Scotland ‘standing still’ in schools league table

The survey tested some 3,000 S4 pupils in 111 Scottish schools. Picture: Getty
The survey tested some 3,000 S4 pupils in 111 Scottish schools. Picture: Getty
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THE performance of Scottish school pupils in maths, reading and science has stalled.

A report by the Programme for International Student Assessment (PISA) showed mean scores in literacy and numeracy were roughly in line with those recorded when the exercise was last carried out in 2009.

But while Scotland continues to lag behind leading nations such as China, Japan and Korea, it still outperforms the rest of the UK in maths and reading.

PISA tested more than half a million 15-year-olds in 65 countries last year. While Scotland scored better than the UK average in reading and maths, it was below average and outperformed by England in science.

Scotland recorded mean scores in maths, reading and science of 498, 506 and 513 respectively. The corresponding scores in 2009 were 499, 500 and 514.

The survey tested some 3,000 S4 pupils in 111 Scottish schools, and it showed the country’s performance in maths and reading had improved relative to other OECD countries. But two more countries than in 2009 outperformed Scotland in science.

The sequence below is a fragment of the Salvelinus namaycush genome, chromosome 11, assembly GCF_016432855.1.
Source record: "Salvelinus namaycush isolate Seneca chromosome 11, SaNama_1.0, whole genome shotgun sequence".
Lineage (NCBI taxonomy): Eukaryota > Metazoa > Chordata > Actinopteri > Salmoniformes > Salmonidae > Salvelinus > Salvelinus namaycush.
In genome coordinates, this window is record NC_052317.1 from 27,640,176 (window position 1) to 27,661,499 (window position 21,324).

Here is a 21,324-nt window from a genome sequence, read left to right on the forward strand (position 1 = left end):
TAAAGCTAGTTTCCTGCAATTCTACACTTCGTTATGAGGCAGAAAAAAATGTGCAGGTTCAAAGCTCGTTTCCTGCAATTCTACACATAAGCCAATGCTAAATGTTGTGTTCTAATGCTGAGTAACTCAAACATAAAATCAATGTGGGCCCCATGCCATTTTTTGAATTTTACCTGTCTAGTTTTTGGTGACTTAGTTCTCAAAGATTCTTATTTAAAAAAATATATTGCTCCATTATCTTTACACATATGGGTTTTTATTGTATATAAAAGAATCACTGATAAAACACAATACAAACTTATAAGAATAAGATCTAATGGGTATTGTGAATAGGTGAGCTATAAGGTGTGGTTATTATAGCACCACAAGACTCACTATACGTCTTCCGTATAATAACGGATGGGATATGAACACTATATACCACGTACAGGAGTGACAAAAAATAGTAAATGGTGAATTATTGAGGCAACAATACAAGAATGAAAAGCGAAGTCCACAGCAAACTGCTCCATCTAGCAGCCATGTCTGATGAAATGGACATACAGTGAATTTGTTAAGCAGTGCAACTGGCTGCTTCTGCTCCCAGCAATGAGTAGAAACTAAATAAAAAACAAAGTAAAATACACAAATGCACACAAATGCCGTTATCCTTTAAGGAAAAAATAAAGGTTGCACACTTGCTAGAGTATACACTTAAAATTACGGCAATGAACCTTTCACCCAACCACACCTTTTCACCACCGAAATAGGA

Lindsay Paterson, professor of education policy at Edinburgh University, said: “The key thing here is that nothing much has improved. At best, you could say Scotland is standing still.

“When the statistics came out last time around, the SNP said they had halted the decline. That may be, but what we can’t say is that there has been any progress.”

Prof Paterson said it was still too early to chart the impact of the Curriculum for Excellence, which was introduced in Scottish schools in 2010.

And he cautioned against trying to “cherry pick” ideas from other countries. “You can’t just import ideas from elsewhere,” he said. “Other countries have different forms of childcare, different ideas around parental leave and different labour markets.

“The idea that there’s some list of things you can bring over from Finland or the Netherlands is really very dubious. However, if Scottish politicians want to go and learn from other countries, that is a good thing.

“It’s just that best ideas are often done at a classroom level, not a country level.”

Learning minister Alasdair Allan said: “Scottish school attainment remains strong, particularly in science and reading.

“We are performing at least as well as a number of significant world economies across all three areas, reinforcing our international standing in education. There is also clear evidence the attainment gap is being addressed, with a reduction in the variation in performance between those pupils classed as disadvantaged and those who aren’t.

“Today’s figures follow a record 89.5 per cent of school leavers remaining in positive destinations and Scotland’s best-ever exam pass rates from earlier this year. And while we know that Scottish education is good, we want it to get even better.”

Ann Mroz, editor of the Times Educational Supplement, said: “The rise of East Asia is one of the more fascinating aspects of the latest PISA rankings. The dominance of this region is now complete. However, this is not about tired generalisations of culture, rote-learning and so-called tiger mothers. There is much we can learn from other countries’ education systems.”


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